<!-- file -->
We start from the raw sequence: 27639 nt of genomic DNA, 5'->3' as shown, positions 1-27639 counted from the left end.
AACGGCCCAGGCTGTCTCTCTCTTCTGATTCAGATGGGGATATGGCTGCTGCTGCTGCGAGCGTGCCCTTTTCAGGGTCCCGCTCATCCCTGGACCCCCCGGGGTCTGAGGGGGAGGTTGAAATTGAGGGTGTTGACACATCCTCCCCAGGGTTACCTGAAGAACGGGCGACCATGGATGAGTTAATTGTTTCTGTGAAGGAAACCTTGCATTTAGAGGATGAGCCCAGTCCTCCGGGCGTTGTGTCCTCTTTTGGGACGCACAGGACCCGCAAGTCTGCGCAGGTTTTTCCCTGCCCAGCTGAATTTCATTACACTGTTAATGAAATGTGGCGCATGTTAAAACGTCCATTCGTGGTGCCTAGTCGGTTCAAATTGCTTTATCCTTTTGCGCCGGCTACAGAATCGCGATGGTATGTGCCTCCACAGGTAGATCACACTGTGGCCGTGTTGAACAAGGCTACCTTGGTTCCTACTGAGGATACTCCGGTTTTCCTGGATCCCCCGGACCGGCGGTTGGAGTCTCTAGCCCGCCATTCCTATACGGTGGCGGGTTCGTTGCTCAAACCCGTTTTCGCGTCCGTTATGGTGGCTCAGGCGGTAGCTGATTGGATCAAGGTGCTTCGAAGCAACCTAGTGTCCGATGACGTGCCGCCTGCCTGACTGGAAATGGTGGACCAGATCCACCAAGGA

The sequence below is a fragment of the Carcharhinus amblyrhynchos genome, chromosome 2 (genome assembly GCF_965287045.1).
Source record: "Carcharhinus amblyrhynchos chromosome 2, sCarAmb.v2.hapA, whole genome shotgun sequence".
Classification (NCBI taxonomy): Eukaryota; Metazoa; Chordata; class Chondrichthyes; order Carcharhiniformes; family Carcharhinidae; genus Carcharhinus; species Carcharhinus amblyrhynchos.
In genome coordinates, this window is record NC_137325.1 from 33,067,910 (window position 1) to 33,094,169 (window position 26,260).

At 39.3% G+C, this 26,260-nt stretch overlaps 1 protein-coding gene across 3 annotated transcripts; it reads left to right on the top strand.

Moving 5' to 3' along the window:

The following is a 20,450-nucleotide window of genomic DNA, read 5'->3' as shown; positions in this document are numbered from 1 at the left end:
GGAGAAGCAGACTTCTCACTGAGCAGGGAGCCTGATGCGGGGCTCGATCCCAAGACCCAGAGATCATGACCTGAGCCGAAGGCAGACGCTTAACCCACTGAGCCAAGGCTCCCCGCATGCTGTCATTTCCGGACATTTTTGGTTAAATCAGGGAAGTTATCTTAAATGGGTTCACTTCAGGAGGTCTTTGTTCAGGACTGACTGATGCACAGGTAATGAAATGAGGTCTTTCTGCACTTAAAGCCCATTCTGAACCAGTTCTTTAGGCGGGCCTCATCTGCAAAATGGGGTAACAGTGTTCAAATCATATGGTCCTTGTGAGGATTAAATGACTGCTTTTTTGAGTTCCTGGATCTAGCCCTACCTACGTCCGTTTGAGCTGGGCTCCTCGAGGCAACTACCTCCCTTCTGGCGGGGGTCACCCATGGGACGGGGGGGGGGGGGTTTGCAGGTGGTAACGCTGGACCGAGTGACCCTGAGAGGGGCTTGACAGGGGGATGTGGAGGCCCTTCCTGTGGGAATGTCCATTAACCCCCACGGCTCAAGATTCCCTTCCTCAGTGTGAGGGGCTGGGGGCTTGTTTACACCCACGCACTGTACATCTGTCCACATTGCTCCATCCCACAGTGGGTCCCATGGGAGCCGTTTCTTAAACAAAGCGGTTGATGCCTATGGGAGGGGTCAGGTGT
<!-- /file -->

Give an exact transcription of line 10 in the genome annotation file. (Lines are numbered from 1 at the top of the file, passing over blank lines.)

GGAGAAGCAGACTTCTCACTGAGCAGGGAGCCTGATGCGGGGCTCGATCCCAAGACCCAGAGATCATGACCTGAGCCGAAGGCAGACGCTTAACCCACTGAGCCAAGGCTCCCCGCATGCTGTCATTTCCGGACATTTTTGGTTAAATCAGGGAAGTTATCTTAAATGGGTTCACTTCAGGAGGTCTTTGTTCAGGACTGACTGATGCACAGGTAATGAAATGAGGTCTTTCTGCACTTAAAGCCCATTCTGAACCAGTTCTTTAGGCGGGCCTCATCTGCAAAATGGGGTAACAGTGTTCAAATCATATGGTCCTTGTGAGGATTAAATGACTGCTTTTTTGAGTTCCTGGATCTAGCCCTACCTACGTCCGTTTGAGCTGGGCTCCTCGAGGCAACTACCTCCCTTCTGGCGGGGGTCACCCATGGGACGGGGGGGGGGGGGTTTGCAGGTGGTAACGCTGGACCGAGTGACCCTGAGAGGGGCTTGACAGGGGGATGTGGAGGCCCTTCCTGTGGGAATGTCCATTAACCCCCACGGCTCAAGATTCCCTTCCTCAGTGTGAGGGGCTGGGGGCTTGTTTACACCCACGCACTGTACATCTGTCCACATTGCTCCATCCCACAGTGGGTCCCATGGGAGCCGTTTCTTAAACAAAGCGGTTGATGCCTATGGGAGGGGTCAGGTGT